The Ontario government runs Canada’s largest wholesale cannabis business, but the province is considering scrapping its distribution model and may launch a consultation process soon, according to sources close to the matter.
Ontario led all provinces with over $158 million in retail cannabis sales in the first 10 months of legalization in Canada. And every dollar from every product sold gets distributed through the Ontario Cannabis Retail Corp. (OCRC) to the province’s private retail stores, or through the government-run Ontario Cannabis Store (OCS), an online retail portal.
But the province is expected to begin consultations to explore switching to a distribution model similar to what occurs in Saskatchewan, where licensed producers sell directly to retailers, according to a BNN Bloomberg report.
“The province is thinking: ‘Why do we need to be in the warehouse business?'” a source told the Canadian news broadcaster.
A major reason why the province is considering distribution alternatives is a lack of space within its Oakville, Ont. warehouse — especially with phase-two cannabis products coming online later this year.
The sources said the OCRC will consult with various industry players and an announcement could come as early as next week.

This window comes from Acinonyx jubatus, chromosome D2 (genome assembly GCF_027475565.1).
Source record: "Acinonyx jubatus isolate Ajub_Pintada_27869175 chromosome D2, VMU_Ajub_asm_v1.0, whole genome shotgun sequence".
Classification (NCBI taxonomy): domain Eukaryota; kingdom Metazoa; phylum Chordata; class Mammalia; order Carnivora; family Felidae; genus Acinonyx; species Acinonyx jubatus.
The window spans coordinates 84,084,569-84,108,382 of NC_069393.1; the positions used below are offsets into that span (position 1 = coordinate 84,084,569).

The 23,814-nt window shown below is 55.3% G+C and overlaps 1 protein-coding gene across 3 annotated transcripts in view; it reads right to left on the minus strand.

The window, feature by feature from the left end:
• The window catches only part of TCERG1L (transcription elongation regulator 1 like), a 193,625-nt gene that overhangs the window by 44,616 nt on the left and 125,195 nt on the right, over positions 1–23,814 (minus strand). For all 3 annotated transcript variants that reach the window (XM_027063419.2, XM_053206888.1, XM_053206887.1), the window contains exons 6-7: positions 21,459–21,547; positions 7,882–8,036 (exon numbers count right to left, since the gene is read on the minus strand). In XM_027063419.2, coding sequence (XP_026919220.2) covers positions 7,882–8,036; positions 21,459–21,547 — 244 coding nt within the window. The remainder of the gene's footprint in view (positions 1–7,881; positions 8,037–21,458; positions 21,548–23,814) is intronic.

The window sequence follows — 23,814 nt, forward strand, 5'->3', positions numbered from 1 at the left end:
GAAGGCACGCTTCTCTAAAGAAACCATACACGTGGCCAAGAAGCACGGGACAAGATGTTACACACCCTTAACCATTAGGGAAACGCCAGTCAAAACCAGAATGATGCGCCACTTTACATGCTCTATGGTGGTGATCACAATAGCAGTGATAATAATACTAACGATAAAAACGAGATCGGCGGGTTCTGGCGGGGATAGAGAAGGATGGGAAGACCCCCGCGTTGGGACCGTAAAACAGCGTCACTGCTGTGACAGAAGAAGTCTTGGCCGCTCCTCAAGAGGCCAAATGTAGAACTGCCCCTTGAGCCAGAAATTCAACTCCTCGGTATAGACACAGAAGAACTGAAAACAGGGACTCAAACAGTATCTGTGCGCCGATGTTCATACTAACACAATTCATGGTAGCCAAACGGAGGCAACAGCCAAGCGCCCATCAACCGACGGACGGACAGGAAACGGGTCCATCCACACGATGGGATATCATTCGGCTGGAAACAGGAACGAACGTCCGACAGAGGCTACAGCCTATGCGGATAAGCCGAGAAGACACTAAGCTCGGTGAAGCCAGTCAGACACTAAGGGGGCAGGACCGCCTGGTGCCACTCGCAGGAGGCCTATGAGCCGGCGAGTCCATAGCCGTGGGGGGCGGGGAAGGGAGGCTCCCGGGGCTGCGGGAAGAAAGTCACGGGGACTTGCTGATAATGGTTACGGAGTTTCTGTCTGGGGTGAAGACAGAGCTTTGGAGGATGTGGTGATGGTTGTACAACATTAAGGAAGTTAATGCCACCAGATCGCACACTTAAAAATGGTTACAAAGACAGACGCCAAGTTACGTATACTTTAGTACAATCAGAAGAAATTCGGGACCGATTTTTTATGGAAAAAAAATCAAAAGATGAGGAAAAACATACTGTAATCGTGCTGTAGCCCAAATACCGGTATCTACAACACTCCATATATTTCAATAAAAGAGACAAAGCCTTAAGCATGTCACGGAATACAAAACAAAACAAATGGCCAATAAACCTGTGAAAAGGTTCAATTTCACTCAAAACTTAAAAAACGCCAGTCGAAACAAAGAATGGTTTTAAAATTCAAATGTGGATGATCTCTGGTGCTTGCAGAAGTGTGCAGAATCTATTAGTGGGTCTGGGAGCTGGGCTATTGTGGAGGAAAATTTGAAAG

— BNN Bloomberg (@BNNBloomberg) September 28, 2019
Ontario’s cannabis wholesale business bleeding cash
The news of the consultation comes after the OCRC reported earlier this month that it lost $42 million in the fiscal year ended March 31. Supply issues and a switch of strategy in the early days of legalization as the province’s Ford government took power were some of the reasons for the major shortfall.
If Ontario switches to Saskatchewan’s model of distribution a source said, “that’s one less shipping box that the product needs to go into,” and prices for legal pot in the province could substantially be lowered.
The average price per gram of dried cannabis in Canada came in at $6.94, and in Ontario the price is $7.53, according to crowdsourced data released by Statistics Canada.
An OCS spokesman, Daffyd Roderick, told The Canadian Press the province’s wholesale and online distribution business will keep running and will be able to handle the next wave of legalization for new product categories.
He added the OCS “continuously considers how to improve operations and services” and it maintains “constant communication” with licensed pot producers and industry partners to reassure distribution capacity is in place.
The consultation also comes as Ontario prepares to increase the number of retail pot stores in the province to 75 by October.
The next round of 42 store set to open next month has been held up in Ontario courts after 11 disqualified retail lottery winners filed a court order to be reinstated in the licensing process.
A panel of three judges dismissed the disqualified applicants claims Friday, but the group is appealing the decision and asking the court to suspend allocating any licences to future pot shops again.